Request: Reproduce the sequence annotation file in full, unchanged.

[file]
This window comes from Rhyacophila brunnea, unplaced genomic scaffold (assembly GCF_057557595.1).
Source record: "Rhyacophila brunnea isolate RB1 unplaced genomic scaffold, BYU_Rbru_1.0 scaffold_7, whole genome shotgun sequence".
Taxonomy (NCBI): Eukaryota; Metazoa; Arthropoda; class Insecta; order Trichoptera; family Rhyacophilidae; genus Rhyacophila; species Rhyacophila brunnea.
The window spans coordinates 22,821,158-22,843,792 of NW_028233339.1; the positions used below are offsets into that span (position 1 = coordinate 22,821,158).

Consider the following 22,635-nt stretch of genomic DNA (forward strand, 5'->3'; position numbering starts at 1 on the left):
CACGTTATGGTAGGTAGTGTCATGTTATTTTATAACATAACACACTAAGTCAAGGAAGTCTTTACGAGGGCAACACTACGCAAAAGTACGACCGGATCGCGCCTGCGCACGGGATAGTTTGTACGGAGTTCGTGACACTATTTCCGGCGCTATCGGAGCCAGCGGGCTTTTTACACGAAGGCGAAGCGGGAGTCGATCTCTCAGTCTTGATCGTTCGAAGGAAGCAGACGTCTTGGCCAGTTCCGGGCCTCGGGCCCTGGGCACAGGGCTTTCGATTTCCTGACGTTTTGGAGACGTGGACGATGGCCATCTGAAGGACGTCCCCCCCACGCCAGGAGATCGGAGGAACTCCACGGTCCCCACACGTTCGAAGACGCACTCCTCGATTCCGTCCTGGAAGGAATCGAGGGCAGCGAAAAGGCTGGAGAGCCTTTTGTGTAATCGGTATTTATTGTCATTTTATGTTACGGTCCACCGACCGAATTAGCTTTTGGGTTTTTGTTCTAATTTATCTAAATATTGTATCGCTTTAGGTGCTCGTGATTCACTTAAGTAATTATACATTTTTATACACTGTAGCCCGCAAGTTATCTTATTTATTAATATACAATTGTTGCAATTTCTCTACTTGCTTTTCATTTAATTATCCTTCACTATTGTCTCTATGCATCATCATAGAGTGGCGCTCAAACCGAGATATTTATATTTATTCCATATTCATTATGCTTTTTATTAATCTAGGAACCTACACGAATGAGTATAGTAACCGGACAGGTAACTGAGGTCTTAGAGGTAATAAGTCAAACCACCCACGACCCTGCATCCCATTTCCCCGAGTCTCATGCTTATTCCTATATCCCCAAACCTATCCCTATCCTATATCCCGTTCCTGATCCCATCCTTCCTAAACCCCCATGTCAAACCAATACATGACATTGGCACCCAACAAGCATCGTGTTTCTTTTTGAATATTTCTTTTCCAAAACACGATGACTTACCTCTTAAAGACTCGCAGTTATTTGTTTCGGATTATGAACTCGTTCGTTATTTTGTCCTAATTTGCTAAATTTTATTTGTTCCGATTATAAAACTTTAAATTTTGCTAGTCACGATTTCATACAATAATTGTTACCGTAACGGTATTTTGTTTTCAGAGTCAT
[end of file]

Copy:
This window comes from Rhyacophila brunnea, unplaced genomic scaffold (assembly GCF_057557595.1).
Source record: "Rhyacophila brunnea isolate RB1 unplaced genomic scaffold, BYU_Rbru_1.0 scaffold_7, whole genome shotgun sequence".
Taxonomy (NCBI): Eukaryota; Metazoa; Arthropoda; class Insecta; order Trichoptera; family Rhyacophilidae; genus Rhyacophila; species Rhyacophila brunnea.
The window spans coordinates 22,821,158-22,843,792 of NW_028233339.1; the positions used below are offsets into that span (position 1 = coordinate 22,821,158).

Consider the following 22,635-nt stretch of genomic DNA (forward strand, 5'->3'; position numbering starts at 1 on the left):
CACGTTATGGTAGGTAGTGTCATGTTATTTTATAACATAACACACTAAGTCAAGGAAGTCTTTACGAGGGCAACACTACGCAAAAGTACGACCGGATCGCGCCTGCGCACGGGATAGTTTGTACGGAGTTCGTGACACTATTTCCGGCGCTATCGGAGCCAGCGGGCTTTTTACACGAAGGCGAAGCGGGAGTCGATCTCTCAGTCTTGATCGTTCGAAGGAAGCAGACGTCTTGGCCAGTTCCGGGCCTCGGGCCCTGGGCACAGGGCTTTCGATTTCCTGACGTTTTGGAGACGTGGACGATGGCCATCTGAAGGACGTCCCCCCCACGCCAGGAGATCGGAGGAACTCCACGGTCCCCACACGTTCGAAGACGCACTCCTCGATTCCGTCCTGGAAGGAATCGAGGGCAGCGAAAAGGCTGGAGAGCCTTTTGTGTAATCGGTATTTATTGTCATTTTATGTTACGGTCCACCGACCGAATTAGCTTTTGGGTTTTTGTTCTAATTTATCTAAATATTGTATCGCTTTAGGTGCTCGTGATTCACTTAAGTAATTATACATTTTTATACACTGTAGCCCGCAAGTTATCTTATTTATTAATATACAATTGTTGCAATTTCTCTACTTGCTTTTCATTTAATTATCCTTCACTATTGTCTCTATGCATCATCATAGAGTGGCGCTCAAACCGAGATATTTATATTTATTCCATATTCATTATGCTTTTTATTAATCTAGGAACCTACACGAATGAGTATAGTAACCGGACAGGTAACTGAGGTCTTAGAGGTAATAAGTCAAACCACCCACGACCCTGCATCCCATTTCCCCGAGTCTCATGCTTATTCCTATATCCCCAAACCTATCCCTATCCTATATCCCGTTCCTGATCCCATCCTTCCTAAACCCCCATGTCAAACCAATACATGACATTGGCACCCAACAAGCATCGTGTTTCTTTTTGAATATTTCTTTTCCAAAACACGATGACTTACCTCTTAAAGACTCGCAGTTATTTGTTTCGGATTATGAACTCGTTCGTTATTTTGTCCTAATTTGCTAAATTTTATTTGTTCCGATTATAAAACTTTAAATTTTGCTAGTCACGATTTCATACAATAATTGTTACCGTAACGGTATTTTGTTTTCAGAGTCAT